Many years ago, I was helping a friend landscape her new home here in Taos. Gretchen was an avid bird watcher, so we designed her one-acre lot to attract, feed and shelter birds. Aside from hanging hummingbird feeders and others filled with sunflower seeds and thistle, we planted perennials and over 30 native shrubs, and created a brush pile with scraps of tree trimmings. She strategically placed a few birdbaths around the garden.
Being a bird watcher myself, I have implemented a lot of her ideas in my yard over the years. My bird garden has fewer shrubs and more perennials, and is limited to the area right around the house. I have a couple of brush piles for shelter, and until I cleaned my yard to sell my house, I had a few dead trees (snags) standing. Most exciting, in my travels, I have become familiar with the plants in the wild.
I was out showing property the other day, and drove by a yard that looked a lot like Gretchen’s. The entire lot was planted with shrubs that would not naturally grow right there in the sagebrush. It was deliberately planted and beautiful with late summer, red berries gracing many of the plants.
There was a small sign by the road that I could not read, but on the way out, I stopped. It said ‘Certified Wildlife Habitat – National Wildlife Federation.’ Wow, I thought, I didn’t know you could get certification for feeding the birds!
When I got home, I went to the NWF website. For $20, you can apply for certification and receive other benefits, such as a membership, magazines, discounts and your name in the NWF National registry of certified habitats.
But even better, they tell you how to create a wildlife friendly yard! For free!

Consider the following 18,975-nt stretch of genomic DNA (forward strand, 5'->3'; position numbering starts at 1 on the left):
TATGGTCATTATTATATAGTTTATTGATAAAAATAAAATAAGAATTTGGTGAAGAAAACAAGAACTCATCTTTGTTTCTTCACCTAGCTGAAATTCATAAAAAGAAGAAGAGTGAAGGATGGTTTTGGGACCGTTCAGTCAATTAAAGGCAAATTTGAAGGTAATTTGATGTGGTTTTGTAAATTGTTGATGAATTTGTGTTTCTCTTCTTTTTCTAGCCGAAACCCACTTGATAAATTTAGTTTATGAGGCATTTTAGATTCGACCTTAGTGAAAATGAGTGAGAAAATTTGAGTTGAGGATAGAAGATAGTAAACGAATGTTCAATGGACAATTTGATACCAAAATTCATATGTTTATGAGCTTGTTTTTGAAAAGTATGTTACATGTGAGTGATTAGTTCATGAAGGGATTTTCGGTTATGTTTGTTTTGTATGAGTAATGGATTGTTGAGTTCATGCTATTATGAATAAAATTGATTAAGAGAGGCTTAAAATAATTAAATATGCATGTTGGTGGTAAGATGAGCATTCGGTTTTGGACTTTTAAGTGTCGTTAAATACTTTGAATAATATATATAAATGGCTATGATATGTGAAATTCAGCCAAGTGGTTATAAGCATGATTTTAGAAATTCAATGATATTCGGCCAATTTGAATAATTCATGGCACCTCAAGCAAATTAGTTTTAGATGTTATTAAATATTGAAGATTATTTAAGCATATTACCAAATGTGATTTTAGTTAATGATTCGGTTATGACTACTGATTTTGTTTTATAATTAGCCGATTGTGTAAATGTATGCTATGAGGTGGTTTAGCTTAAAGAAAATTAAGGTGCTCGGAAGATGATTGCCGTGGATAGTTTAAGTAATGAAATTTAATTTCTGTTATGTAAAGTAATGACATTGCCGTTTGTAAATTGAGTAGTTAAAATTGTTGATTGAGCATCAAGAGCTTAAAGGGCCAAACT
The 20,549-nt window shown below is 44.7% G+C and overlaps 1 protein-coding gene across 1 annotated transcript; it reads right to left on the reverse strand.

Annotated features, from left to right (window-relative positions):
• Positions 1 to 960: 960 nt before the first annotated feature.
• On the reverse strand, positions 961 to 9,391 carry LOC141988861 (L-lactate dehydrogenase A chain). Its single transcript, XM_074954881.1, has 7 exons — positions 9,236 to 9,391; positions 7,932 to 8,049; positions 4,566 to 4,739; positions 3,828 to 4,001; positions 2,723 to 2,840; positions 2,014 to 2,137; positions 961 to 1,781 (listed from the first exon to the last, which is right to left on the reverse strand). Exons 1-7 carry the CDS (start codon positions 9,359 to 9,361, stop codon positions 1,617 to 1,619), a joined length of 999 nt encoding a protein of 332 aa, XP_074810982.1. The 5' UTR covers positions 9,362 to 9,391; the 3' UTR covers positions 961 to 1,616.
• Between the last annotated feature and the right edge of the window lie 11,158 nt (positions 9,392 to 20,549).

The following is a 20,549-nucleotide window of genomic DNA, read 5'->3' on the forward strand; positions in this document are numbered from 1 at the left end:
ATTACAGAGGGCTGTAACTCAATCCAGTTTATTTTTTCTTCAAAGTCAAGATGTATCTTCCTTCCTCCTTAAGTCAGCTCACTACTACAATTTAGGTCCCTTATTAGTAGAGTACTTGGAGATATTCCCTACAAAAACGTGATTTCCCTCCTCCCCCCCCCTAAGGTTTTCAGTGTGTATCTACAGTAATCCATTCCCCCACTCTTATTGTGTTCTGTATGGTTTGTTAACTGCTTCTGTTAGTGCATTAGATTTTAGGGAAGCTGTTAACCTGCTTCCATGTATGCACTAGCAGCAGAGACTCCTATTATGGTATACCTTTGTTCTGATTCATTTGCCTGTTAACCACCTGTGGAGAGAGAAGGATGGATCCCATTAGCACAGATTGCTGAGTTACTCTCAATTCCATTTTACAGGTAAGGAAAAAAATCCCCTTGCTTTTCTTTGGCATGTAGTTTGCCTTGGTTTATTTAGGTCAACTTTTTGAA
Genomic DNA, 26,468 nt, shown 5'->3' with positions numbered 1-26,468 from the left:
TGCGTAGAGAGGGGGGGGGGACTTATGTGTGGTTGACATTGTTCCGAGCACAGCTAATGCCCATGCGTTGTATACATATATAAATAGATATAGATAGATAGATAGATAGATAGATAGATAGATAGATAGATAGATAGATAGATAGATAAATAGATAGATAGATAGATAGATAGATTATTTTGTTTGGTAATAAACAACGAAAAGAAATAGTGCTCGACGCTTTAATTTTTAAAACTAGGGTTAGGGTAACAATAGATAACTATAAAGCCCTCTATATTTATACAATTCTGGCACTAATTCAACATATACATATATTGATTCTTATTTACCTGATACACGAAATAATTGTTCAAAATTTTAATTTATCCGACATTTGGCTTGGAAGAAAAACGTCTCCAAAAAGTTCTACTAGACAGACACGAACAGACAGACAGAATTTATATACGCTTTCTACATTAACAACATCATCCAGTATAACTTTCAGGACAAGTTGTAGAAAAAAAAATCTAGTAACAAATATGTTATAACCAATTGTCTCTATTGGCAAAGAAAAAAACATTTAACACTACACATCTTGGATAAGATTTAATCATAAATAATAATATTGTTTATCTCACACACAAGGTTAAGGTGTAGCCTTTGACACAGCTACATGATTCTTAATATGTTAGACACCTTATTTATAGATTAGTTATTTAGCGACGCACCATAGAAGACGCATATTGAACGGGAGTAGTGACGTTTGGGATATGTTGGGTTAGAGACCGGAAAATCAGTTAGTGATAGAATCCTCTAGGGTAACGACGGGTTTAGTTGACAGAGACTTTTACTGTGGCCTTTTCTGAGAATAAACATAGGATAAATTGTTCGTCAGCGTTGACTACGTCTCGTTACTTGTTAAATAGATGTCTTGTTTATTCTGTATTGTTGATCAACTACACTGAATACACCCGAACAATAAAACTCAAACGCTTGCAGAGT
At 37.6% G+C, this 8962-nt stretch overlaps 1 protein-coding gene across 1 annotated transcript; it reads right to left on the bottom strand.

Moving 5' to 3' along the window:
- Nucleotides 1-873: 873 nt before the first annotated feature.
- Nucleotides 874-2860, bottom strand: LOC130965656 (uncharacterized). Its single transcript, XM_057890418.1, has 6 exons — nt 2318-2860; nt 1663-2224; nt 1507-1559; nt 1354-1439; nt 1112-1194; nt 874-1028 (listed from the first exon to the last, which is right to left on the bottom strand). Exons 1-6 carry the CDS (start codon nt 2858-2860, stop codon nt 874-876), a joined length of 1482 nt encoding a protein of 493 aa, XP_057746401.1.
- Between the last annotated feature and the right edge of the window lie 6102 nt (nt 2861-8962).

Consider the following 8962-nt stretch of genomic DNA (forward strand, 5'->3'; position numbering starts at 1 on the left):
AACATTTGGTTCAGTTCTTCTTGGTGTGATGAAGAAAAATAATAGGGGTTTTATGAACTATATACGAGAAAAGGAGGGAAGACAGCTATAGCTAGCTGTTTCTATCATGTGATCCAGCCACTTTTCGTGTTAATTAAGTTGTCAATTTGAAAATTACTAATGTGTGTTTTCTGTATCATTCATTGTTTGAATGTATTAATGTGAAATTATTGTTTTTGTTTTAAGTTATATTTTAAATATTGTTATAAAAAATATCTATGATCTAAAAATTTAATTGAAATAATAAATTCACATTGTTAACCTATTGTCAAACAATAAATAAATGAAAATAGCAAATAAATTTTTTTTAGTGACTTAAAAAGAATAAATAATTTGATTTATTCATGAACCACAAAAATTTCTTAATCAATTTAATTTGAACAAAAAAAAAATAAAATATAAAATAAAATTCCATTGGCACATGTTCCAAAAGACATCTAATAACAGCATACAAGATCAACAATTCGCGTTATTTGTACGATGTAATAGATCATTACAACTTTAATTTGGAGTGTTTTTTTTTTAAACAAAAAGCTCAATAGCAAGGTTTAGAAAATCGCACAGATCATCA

All you need to do is provide elements from each of the following areas:
> Food Sources – For example: Native plants, seeds, fruits, nuts, berries, nectar
> Water Sources – For example: Birdbath, pond, water garden, stream
> Places for Cover – For example: Thicket, rockpile, birdhouse
> Places to Raise Young – For example: Dense shrubs, vegetation, nesting box, pond
> Sustainable Gardening – For example: Mulch, compost, rain garden, chemical-free fertilizer
There are links to each of these categories, and there are a lot of details. They tell you how to create water features, build nesting boxes, garden organically, plant for birds and butterflies and much more. It’s very informative!
Whether you want to certify your yard or just create wildlife habitat, the National Wildlife Federation is a wonderful site to learn from.
And your wildlife will love you for it!
As an FYI, here is a list of habitat plants that Gretchen and I used in our Zone 5 southwest gardens. Be sure to use native plants or those that are adapted to your area.
> bee balm
> black-eyed susan
> cone flower (echinacea)
> trumpet vine
> silver buffaloberry
> four-wing saltbush
> wild plum
> western sand cherry
> blue spruce
> NM locust
And lots of sunflowers!